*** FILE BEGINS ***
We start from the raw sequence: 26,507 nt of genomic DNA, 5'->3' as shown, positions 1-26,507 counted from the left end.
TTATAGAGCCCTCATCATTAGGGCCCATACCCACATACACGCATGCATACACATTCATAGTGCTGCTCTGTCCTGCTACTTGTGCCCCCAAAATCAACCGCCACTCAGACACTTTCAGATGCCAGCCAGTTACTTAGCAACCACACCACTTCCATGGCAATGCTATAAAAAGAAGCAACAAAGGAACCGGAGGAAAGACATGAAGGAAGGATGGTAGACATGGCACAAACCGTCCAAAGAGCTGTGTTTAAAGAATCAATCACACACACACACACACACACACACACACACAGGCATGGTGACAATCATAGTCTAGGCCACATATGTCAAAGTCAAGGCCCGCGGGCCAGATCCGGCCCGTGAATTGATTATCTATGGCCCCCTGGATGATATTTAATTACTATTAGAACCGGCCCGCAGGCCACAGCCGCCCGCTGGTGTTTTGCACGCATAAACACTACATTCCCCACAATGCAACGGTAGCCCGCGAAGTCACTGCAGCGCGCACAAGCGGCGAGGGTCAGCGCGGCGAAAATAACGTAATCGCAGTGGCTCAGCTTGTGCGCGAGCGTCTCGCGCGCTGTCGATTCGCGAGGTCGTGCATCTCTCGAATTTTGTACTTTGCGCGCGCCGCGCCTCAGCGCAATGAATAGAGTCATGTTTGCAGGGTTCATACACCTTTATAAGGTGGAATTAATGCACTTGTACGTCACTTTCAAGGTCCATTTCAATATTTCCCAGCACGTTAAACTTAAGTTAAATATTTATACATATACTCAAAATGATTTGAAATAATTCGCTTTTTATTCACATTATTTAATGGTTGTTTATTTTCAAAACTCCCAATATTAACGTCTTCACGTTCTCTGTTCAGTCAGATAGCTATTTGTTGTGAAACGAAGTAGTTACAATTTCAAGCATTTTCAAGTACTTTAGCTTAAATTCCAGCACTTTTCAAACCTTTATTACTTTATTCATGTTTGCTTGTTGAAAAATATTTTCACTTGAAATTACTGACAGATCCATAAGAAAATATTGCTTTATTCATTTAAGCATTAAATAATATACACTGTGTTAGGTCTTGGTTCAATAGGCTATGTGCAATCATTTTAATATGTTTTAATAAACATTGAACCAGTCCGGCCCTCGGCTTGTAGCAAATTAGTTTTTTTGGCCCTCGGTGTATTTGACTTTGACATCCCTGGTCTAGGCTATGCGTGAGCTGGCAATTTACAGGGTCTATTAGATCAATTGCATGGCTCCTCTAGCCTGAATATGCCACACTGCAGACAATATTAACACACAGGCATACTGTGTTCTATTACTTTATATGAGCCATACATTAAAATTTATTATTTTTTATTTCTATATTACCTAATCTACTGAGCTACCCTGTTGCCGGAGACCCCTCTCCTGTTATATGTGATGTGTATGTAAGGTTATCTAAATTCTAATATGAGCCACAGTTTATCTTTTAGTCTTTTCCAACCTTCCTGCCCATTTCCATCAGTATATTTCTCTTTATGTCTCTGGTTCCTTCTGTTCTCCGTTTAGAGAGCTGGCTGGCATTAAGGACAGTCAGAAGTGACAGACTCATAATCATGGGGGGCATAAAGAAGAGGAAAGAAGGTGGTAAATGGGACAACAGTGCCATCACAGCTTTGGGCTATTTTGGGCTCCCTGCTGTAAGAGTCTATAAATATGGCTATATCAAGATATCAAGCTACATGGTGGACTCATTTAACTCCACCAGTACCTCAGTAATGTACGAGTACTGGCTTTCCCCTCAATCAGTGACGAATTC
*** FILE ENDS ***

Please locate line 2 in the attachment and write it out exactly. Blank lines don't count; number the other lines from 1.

TTATAGAGCCCTCATCATTAGGGCCCATACCCACATACACGCATGCATACACATTCATAGTGCTGCTCTGTCCTGCTACTTGTGCCCCCAAAATCAACCGCCACTCAGACACTTTCAGATGCCAGCCAGTTACTTAGCAACCACACCACTTCCATGGCAATGCTATAAAAAGAAGCAACAAAGGAACCGGAGGAAAGACATGAAGGAAGGATGGTAGACATGGCACAAACCGTCCAAAGAGCTGTGTTTAAAGAATCAATCACACACACACACACACACACACACACACACAGGCATGGTGACAATCATAGTCTAGGCCACATATGTCAAAGTCAAGGCCCGCGGGCCAGATCCGGCCCGTGAATTGATTATCTATGGCCCCCTGGATGATATTTAATTACTATTAGAACCGGCCCGCAGGCCACAGCCGCCCGCTGGTGTTTTGCACGCATAAACACTACATTCCCCACAATGCAACGGTAGCCCGCGAAGTCACTGCAGCGCGCACAAGCGGCGAGGGTCAGCGCGGCGAAAATAACGTAATCGCAGTGGCTCAGCTTGTGCGCGAGCGTCTCGCGCGCTGTCGATTCGCGAGGTCGTGCATCTCTCGAATTTTGTACTTTGCGCGCGCCGCGCCTCAGCGCAATGAATAGAGTCATGTTTGCAGGGTTCATACACCTTTATAAGGTGGAATTAATGCACTTGTACGTCACTTTCAAGGTCCATTTCAATATTTCCCAGCACGTTAAACTTAAGTTAAATATTTATACATATACTCAAAATGATTTGAAATAATTCGCTTTTTATTCACATTATTTAATGGTTGTTTATTTTCAAAACTCCCAATATTAACGTCTTCACGTTCTCTGTTCAGTCAGATAGCTATTTGTTGTGAAACGAAGTAGTTACAATTTCAAGCATTTTCAAGTACTTTAGCTTAAATTCCAGCACTTTTCAAACCTTTATTACTTTATTCATGTTTGCTTGTTGAAAAATATTTTCACTTGAAATTACTGACAGATCCATAAGAAAATATTGCTTTATTCATTTAAGCATTAAATAATATACACTGTGTTAGGTCTTGGTTCAATAGGCTATGTGCAATCATTTTAATATGTTTTAATAAACATTGAACCAGTCCGGCCCTCGGCTTGTAGCAAATTAGTTTTTTTGGCCCTCGGTGTATTTGACTTTGACATCCCTGGTCTAGGCTATGCGTGAGCTGGCAATTTACAGGGTCTATTAGATCAATTGCATGGCTCCTCTAGCCTGAATATGCCACACTGCAGACAATATTAACACACAGGCATACTGTGTTCTATTACTTTATATGAGCCATACATTAAAATTTATTATTTTTTATTTCTATATTACCTAATCTACTGAGCTACCCTGTTGCCGGAGACCCCTCTCCTGTTATATGTGATGTGTATGTAAGGTTATCTAAATTCTAATATGAGCCACAGTTTATCTTTTAGTCTTTTCCAACCTTCCTGCCCATTTCCATCAGTATATTTCTCTTTATGTCTCTGGTTCCTTCTGTTCTCCGTTTAGAGAGCTGGCTGGCATTAAGGACAGTCAGAAGTGACAGACTCATAATCATGGGGGGCATAAAGAAGAGGAAAGAAGGTGGTAAATGGGACAACAGTGCCATCACAGCTTTGGGCTATTTTGGGCTCCCTGCTGTAAGAGTCTATAAATATGGCTATATCAAGATATCAAGCTACATGGTGGACTCATTTAACTCCACCAGTACCTCAGTAATGTACGAGTACTGGCTTTCCCCTCAATCAGTGACGAATTC